Eighteen Ways COVID-19 Is Reshaping the World
Explore the far-reaching effects of the global pandemic, from food security and oil markets to the future of democracy, and much more.
Globalization may be bringing us all closer together, but the reality remains that the world is a remarkably diverse place—home to nearly eight billion people and almost two hundred countries.
World101’s second unit—Regions of the World—delves into these unique identities through six thematic lenses: modern history, people and society, politics, economics, geopolitics, and U.S. foreign policy.
As COVID-19 continues its march around the world, these regions are changing, seemingly faster than ever before. Food insecurity is on the rise in sub-Saharan Africa. Extreme poverty is spiking in South Asia and Latin America. And across the globe, authoritarians are working to undermine once-vibrant democracies.
Although we don’t know all the ways COVID-19 will change our lives, here are eighteen ways the pandemic has already reshaped the world:
- Health-Care Challenges: Sub-Saharan African countries are using lessons learned during the Ebola crisis to combat COVID-19; however, many governments face uphill challenges due to under-equipped health-care systems. Ten countries in the region lack a single ventilator, while the Democratic Republic of Congo has just one for every twenty million citizens as of May 2020.
- Food Insecurity: The United Nations warned in April 2020 that COVID-19 could result in famines of “biblical proportions.” This challenge particularly threatened sub-Saharan Africa, where the pandemic jeopardized food supply chains and exacerbated food insecurity.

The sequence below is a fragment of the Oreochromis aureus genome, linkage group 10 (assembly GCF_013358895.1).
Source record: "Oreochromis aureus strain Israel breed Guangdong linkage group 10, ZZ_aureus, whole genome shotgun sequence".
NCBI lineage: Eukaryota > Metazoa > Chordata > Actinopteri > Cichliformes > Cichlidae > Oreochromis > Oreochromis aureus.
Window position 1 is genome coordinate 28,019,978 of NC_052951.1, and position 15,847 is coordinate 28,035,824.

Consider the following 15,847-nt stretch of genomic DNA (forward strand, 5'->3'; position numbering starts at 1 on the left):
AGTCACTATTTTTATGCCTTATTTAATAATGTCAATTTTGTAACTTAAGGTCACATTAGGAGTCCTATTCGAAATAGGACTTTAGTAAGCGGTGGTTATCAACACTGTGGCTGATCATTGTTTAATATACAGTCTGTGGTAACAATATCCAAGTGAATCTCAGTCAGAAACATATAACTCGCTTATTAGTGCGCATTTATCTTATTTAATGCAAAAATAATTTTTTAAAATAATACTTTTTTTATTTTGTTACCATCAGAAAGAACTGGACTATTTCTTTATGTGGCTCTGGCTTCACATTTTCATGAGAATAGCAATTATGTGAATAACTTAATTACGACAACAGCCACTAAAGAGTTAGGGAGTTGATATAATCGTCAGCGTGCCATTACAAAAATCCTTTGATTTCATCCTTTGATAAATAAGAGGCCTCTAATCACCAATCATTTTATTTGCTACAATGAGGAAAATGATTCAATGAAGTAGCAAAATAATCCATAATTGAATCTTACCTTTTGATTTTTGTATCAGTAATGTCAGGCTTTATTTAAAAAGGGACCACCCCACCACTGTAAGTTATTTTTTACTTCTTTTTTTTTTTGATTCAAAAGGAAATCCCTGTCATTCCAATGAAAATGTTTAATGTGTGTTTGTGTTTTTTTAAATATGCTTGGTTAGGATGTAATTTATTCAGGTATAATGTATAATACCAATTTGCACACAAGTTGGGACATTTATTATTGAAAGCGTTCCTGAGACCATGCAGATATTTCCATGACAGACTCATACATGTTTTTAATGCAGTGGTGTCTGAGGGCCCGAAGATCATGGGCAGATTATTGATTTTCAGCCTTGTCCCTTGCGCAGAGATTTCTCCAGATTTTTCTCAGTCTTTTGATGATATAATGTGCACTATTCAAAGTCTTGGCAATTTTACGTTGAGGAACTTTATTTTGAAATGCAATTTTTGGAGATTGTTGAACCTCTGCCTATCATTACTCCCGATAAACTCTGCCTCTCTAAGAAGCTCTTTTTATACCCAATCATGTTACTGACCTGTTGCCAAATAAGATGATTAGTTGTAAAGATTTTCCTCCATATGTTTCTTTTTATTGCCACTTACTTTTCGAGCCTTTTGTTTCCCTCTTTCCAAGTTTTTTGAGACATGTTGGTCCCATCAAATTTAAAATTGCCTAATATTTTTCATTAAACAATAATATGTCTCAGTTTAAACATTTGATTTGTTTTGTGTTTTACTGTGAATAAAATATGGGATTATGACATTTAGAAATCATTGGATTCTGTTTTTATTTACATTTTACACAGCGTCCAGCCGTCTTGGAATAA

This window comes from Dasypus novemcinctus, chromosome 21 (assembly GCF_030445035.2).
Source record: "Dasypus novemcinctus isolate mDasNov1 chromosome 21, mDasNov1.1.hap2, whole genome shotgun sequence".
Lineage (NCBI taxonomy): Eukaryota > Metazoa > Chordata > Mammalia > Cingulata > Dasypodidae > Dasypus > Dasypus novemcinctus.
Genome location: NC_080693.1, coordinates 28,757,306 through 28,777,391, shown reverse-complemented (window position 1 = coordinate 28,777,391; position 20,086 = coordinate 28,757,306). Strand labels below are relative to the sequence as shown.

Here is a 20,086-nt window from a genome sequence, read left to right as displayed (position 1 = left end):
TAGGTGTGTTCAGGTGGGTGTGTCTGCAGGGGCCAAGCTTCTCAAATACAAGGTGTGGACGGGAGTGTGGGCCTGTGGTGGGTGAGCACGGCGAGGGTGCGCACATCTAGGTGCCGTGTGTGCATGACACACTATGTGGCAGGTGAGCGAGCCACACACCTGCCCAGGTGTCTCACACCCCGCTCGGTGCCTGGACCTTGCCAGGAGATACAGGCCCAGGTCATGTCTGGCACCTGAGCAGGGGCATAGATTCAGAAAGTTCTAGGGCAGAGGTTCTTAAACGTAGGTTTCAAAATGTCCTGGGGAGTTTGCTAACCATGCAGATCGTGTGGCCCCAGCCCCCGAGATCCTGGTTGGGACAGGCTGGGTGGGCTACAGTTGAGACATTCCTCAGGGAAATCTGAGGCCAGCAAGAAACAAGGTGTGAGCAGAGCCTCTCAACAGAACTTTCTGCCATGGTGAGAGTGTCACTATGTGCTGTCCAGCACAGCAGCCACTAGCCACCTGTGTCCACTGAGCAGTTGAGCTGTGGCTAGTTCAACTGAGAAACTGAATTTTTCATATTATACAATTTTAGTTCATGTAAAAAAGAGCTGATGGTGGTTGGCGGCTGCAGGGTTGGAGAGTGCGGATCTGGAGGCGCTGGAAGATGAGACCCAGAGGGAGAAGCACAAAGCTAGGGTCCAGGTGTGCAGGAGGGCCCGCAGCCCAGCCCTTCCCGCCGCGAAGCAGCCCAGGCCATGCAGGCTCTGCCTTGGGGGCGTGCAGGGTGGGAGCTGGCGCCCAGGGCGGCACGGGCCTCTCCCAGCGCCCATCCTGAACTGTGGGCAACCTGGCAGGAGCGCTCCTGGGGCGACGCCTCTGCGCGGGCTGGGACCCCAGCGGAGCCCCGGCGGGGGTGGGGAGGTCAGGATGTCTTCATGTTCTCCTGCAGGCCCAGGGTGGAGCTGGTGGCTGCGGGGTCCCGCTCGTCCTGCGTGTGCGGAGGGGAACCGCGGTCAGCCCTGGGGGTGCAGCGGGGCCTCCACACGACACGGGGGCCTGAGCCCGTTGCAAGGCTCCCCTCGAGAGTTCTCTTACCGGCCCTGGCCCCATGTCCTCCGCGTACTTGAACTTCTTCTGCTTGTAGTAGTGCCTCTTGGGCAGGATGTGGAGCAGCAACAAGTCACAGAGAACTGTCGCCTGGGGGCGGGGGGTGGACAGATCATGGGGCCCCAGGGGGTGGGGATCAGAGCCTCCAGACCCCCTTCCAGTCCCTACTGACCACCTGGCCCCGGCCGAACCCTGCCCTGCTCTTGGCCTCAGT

- Domestic Violence: COVID-19 has driven an increase in gender-based violence, as monthslong lockdowns forced survivors to live in close and constant confinement with their abusers and distanced survivors from critical support networks.
South and Central Asia
- Extreme Poverty: COVID-19 was projected to push nearly seventy-one million people into extreme poverty in 2020, with workers in the informal economy at particularly high risk. In India, the informal sector makes up as much as 81 percent of the country’s economy.
- Empowered Authoritarians: In Central Asia, authoritarian leaders have used COVID-19 as an opportunity to consolidate their power by targeting journalists, activists, and other political opponents under the guise of emergency pandemic procedures.
East Asia and the Pacific
- Propaganda Wars: Journalists, diplomats, and world leaders have accused China of carrying out a deliberate political cover-up of its early handling of the COVID-19 outbreak. China is fighting to reshape that narrative in order to protect its global reputation, international partnerships, and billions of dollars in trade and investment projects.
- Promising Technological Solutions: Not every country has been equally hard-hit by COVID-19. Several countries in East Asia quickly controlled the spread of the novel coronavirus through early and extensive infection testing as well as innovative technological solutions.